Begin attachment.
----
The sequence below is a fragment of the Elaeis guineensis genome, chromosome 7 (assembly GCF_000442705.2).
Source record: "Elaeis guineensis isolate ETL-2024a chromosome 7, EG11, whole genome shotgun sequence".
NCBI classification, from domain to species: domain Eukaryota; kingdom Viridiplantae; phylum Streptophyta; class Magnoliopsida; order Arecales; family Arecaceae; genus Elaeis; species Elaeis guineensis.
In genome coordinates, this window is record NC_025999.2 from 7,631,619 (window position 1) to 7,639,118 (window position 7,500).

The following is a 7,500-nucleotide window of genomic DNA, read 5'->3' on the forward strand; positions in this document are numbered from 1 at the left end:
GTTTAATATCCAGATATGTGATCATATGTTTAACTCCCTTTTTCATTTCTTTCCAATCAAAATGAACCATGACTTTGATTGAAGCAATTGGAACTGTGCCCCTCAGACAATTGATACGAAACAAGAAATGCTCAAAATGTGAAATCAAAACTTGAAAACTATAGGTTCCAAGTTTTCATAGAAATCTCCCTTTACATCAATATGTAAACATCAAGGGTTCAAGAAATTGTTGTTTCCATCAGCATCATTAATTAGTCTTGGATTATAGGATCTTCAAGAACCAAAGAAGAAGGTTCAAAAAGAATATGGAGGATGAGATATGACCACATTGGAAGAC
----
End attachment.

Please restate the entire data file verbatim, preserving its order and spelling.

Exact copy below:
The sequence below is a fragment of the Elaeis guineensis genome, chromosome 7 (assembly GCF_000442705.2).
Source record: "Elaeis guineensis isolate ETL-2024a chromosome 7, EG11, whole genome shotgun sequence".
NCBI classification, from domain to species: domain Eukaryota; kingdom Viridiplantae; phylum Streptophyta; class Magnoliopsida; order Arecales; family Arecaceae; genus Elaeis; species Elaeis guineensis.
In genome coordinates, this window is record NC_025999.2 from 7,631,619 (window position 1) to 7,639,118 (window position 7,500).

The following is a 7,500-nucleotide window of genomic DNA, read 5'->3' on the forward strand; positions in this document are numbered from 1 at the left end:
GTTTAATATCCAGATATGTGATCATATGTTTAACTCCCTTTTTCATTTCTTTCCAATCAAAATGAACCATGACTTTGATTGAAGCAATTGGAACTGTGCCCCTCAGACAATTGATACGAAACAAGAAATGCTCAAAATGTGAAATCAAAACTTGAAAACTATAGGTTCCAAGTTTTCATAGAAATCTCCCTTTACATCAATATGTAAACATCAAGGGTTCAAGAAATTGTTGTTTCCATCAGCATCATTAATTAGTCTTGGATTATAGGATCTTCAAGAACCAAAGAAGAAGGTTCAAAAAGAATATGGAGGATGAGATATGACCACATTGGAAGAC